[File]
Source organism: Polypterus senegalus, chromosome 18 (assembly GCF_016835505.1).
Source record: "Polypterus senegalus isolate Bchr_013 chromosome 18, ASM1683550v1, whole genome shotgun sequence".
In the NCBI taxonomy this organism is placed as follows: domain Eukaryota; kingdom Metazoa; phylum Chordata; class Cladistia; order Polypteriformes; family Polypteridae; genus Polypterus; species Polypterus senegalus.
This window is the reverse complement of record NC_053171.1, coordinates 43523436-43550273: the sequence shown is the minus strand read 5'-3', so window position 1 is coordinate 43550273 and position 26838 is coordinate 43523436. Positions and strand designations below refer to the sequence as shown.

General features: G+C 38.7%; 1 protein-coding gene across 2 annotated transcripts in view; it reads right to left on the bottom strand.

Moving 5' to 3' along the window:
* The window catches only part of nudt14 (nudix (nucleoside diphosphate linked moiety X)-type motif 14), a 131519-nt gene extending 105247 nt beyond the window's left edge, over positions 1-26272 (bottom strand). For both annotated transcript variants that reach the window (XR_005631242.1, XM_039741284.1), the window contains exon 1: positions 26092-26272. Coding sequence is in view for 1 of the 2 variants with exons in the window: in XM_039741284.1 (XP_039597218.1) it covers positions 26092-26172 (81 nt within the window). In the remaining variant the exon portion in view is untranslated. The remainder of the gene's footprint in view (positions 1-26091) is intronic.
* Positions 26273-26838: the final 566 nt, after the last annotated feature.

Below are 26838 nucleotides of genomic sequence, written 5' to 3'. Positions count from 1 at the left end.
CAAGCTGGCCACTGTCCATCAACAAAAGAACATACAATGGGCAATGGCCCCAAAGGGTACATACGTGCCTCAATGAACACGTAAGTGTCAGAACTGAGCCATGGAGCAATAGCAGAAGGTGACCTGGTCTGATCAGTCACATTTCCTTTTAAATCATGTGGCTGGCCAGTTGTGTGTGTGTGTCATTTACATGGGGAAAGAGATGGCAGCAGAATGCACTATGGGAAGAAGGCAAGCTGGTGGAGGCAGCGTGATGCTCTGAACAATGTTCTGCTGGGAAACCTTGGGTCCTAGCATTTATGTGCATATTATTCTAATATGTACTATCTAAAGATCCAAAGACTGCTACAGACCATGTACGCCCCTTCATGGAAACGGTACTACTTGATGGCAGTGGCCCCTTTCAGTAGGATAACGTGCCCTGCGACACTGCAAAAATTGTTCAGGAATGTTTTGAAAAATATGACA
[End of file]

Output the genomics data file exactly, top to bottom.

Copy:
Source organism: Polypterus senegalus, chromosome 18 (assembly GCF_016835505.1).
Source record: "Polypterus senegalus isolate Bchr_013 chromosome 18, ASM1683550v1, whole genome shotgun sequence".
In the NCBI taxonomy this organism is placed as follows: domain Eukaryota; kingdom Metazoa; phylum Chordata; class Cladistia; order Polypteriformes; family Polypteridae; genus Polypterus; species Polypterus senegalus.
This window is the reverse complement of record NC_053171.1, coordinates 43523436-43550273: the sequence shown is the minus strand read 5'-3', so window position 1 is coordinate 43550273 and position 26838 is coordinate 43523436. Positions and strand designations below refer to the sequence as shown.

General features: G+C 38.7%; 1 protein-coding gene across 2 annotated transcripts in view; it reads right to left on the bottom strand.

Moving 5' to 3' along the window:
* The window catches only part of nudt14 (nudix (nucleoside diphosphate linked moiety X)-type motif 14), a 131519-nt gene extending 105247 nt beyond the window's left edge, over positions 1-26272 (bottom strand). For both annotated transcript variants that reach the window (XR_005631242.1, XM_039741284.1), the window contains exon 1: positions 26092-26272. Coding sequence is in view for 1 of the 2 variants with exons in the window: in XM_039741284.1 (XP_039597218.1) it covers positions 26092-26172 (81 nt within the window). In the remaining variant the exon portion in view is untranslated. The remainder of the gene's footprint in view (positions 1-26091) is intronic.
* Positions 26273-26838: the final 566 nt, after the last annotated feature.

Below are 26838 nucleotides of genomic sequence, written 5' to 3'. Positions count from 1 at the left end.
CAAGCTGGCCACTGTCCATCAACAAAAGAACATACAATGGGCAATGGCCCCAAAGGGTACATACGTGCCTCAATGAACACGTAAGTGTCAGAACTGAGCCATGGAGCAATAGCAGAAGGTGACCTGGTCTGATCAGTCACATTTCCTTTTAAATCATGTGGCTGGCCAGTTGTGTGTGTGTGTCATTTACATGGGGAAAGAGATGGCAGCAGAATGCACTATGGGAAGAAGGCAAGCTGGTGGAGGCAGCGTGATGCTCTGAACAATGTTCTGCTGGGAAACCTTGGGTCCTAGCATTTATGTGCATATTATTCTAATATGTACTATCTAAAGATCCAAAGACTGCTACAGACCATGTACGCCCCTTCATGGAAACGGTACTACTTGATGGCAGTGGCCCCTTTCAGTAGGATAACGTGCCCTGCGACACTGCAAAAATTGTTCAGGAATGTTTTGAAAAATATGACA